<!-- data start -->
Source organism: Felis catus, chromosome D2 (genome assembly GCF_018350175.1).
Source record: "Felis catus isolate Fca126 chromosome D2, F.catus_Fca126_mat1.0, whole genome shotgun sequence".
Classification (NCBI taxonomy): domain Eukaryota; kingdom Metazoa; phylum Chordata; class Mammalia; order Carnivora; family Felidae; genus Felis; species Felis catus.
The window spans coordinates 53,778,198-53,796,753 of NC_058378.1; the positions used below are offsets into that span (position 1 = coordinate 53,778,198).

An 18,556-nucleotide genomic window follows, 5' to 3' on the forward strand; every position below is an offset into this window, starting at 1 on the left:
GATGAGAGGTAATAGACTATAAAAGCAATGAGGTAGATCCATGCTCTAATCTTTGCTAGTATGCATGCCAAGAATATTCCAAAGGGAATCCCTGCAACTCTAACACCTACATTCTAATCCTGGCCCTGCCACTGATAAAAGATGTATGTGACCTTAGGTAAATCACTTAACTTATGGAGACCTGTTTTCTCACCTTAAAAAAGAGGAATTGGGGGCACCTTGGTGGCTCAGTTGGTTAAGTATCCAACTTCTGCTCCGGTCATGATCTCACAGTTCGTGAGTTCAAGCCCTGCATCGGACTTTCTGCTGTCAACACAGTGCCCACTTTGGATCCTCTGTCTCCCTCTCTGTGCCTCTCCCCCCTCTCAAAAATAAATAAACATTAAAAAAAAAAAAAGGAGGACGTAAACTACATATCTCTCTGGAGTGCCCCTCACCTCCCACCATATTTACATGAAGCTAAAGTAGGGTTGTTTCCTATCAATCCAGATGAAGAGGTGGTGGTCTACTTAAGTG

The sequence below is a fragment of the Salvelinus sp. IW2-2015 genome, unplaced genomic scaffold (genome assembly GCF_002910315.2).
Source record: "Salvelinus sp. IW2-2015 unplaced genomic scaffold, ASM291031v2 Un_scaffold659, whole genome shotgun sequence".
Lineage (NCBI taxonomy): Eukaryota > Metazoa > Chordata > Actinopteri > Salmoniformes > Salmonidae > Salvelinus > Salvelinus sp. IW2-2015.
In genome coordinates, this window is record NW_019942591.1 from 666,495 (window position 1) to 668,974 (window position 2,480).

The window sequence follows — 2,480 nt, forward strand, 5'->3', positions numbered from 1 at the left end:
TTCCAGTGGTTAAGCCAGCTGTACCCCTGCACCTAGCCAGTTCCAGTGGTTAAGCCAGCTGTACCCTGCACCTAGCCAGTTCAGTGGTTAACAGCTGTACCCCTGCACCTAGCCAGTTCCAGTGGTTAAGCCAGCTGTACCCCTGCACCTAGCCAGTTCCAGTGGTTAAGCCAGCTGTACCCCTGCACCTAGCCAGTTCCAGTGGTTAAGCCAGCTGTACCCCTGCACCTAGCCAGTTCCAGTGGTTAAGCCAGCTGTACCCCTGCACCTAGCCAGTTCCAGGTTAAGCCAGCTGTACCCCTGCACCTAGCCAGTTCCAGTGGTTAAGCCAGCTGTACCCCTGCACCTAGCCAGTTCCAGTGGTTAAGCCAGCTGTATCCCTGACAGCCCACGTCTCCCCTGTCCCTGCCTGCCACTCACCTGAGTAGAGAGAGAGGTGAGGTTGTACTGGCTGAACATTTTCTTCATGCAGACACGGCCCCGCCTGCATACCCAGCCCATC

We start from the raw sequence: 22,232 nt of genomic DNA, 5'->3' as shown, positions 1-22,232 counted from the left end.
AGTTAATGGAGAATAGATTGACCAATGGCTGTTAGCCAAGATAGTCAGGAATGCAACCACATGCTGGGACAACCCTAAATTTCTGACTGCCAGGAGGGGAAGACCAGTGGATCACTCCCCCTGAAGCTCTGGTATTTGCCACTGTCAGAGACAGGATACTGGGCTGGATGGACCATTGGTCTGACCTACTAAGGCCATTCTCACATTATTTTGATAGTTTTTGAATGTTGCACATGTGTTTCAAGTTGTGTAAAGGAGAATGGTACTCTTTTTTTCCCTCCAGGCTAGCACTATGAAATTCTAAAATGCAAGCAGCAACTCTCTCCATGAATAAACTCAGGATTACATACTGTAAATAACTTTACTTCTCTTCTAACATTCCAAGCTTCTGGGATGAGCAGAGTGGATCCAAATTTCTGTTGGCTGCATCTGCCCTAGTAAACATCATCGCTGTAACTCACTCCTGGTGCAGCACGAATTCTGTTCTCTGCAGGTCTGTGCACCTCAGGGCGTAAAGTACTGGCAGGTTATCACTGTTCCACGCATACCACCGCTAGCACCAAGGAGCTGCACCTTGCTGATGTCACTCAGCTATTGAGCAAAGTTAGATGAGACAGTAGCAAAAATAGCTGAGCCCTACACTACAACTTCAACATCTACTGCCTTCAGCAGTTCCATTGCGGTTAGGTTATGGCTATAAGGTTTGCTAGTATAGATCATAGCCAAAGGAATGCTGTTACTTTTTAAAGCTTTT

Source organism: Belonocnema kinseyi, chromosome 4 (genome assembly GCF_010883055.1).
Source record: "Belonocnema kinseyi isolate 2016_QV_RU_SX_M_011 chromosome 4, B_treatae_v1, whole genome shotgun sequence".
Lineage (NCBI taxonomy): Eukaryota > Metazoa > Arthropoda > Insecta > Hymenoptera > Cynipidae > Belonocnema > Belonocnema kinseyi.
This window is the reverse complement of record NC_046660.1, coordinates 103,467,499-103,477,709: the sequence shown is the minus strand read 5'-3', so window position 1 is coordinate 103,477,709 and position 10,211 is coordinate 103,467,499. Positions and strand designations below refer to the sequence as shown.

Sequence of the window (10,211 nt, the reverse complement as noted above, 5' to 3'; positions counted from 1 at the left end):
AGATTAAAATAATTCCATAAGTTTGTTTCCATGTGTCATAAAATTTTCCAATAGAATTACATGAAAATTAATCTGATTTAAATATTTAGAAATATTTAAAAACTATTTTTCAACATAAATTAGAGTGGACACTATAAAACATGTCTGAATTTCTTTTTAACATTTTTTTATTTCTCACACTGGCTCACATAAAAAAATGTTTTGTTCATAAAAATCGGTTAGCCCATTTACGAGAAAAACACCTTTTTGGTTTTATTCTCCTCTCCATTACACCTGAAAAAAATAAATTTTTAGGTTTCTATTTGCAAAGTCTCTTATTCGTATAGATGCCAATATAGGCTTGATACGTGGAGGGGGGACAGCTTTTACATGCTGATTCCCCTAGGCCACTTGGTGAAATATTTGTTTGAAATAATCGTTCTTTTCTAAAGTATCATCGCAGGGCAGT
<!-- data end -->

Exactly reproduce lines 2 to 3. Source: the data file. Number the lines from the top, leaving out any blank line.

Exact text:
Source record: "Felis catus isolate Fca126 chromosome D2, F.catus_Fca126_mat1.0, whole genome shotgun sequence".
Classification (NCBI taxonomy): domain Eukaryota; kingdom Metazoa; phylum Chordata; class Mammalia; order Carnivora; family Felidae; genus Felis; species Felis catus.